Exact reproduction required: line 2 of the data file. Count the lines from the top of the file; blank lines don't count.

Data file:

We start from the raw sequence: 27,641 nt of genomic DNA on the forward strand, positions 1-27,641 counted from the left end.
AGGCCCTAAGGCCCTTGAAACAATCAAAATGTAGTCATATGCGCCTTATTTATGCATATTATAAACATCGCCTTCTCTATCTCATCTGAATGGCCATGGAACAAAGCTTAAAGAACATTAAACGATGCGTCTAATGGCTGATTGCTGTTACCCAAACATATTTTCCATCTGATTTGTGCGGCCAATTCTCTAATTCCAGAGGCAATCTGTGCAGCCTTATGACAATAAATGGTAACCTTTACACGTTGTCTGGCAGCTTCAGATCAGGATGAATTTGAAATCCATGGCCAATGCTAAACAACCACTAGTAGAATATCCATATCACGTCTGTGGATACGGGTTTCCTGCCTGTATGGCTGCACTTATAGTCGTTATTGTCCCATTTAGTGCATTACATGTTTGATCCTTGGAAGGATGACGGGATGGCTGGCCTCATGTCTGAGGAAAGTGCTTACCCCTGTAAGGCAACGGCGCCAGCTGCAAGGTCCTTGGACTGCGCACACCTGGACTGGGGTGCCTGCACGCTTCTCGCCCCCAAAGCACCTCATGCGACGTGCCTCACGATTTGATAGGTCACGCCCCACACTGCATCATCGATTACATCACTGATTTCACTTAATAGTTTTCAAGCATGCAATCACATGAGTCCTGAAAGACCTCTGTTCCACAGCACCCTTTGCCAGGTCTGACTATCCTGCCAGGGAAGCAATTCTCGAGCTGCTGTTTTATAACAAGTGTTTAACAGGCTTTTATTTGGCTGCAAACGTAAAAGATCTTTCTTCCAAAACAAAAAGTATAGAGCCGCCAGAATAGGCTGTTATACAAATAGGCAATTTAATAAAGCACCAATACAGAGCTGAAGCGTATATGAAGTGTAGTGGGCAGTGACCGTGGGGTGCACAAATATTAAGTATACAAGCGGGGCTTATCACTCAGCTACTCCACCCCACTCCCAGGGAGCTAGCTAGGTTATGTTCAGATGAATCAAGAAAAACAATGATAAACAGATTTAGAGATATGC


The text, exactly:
AGGCCCTAAGGCCCTTGAAACAATCAAAATGTAGTCATATGCGCCTTATTTATGCATATTATAAACATCGCCTTCTCTATCTCATCTGAATGGCCATGGAACAAAGCTTAAAGAACATTAAACGATGCGTCTAATGGCTGATTGCTGTTACCCAAACATATTTTCCATCTGATTTGTGCGGCCAATTCTCTAATTCCAGAGGCAATCTGTGCAGCCTTATGACAATAAATGGTAACCTTTACACGTTGTCTGGCAGCTTCAGATCAGGATGAATTTGAAATCCATGGCCAATGCTAAACAACCACTAGTAGAATATCCATATCACGTCTGTGGATACGGGTTTCCTGCCTGTATGGCTGCACTTATAGTCGTTATTGTCCCATTTAGTGCATTACATGTTTGATCCTTGGAAGGATGACGGGATGGCTGGCCTCATGTCTGAGGAAAGTGCTTACCCCTGTAAGGCAACGGCGCCAGCTGCAAGGTCCTTGGACTGCGCACACCTGGACTGGGGTGCCTGCACGCTTCTCGCCCCCAAAGCACCTCATGCGACGTGCCTCACGATTTGATAGGTCACGCCCCACACTGCATCATCGATTACATCACTGATTTCACTTAATAGTTTTCAAGCATGCAATCACATGAGTCCTGAAAGACCTCTGTTCCACAGCACCCTTTGCCAGGTCTGACTATCCTGCCAGGGAAGCAATTCTCGAGCTGCTGTTTTATAACAAGTGTTTAACAGGCTTTTATTTGGCTGCAAACGTAAAAGATCTTTCTTCCAAAACAAAAAGTATAGAGCCGCCAGAATAGGCTGTTATACAAATAGGCAATTTAATAAAGCACCAATACAGAGCTGAAGCGTATATGAAGTGTAGTGGGCAGTGACCGTGGGGTGCACAAATATTAAGTATACAAGCGGGGCTTATCACTCAGCTACTCCACCCCACTCCCAGGGAGCTAGCTAGGTTATGTTCAGATGAATCAAGAAAAACAATGATAAACAGATTTAGAGATATGC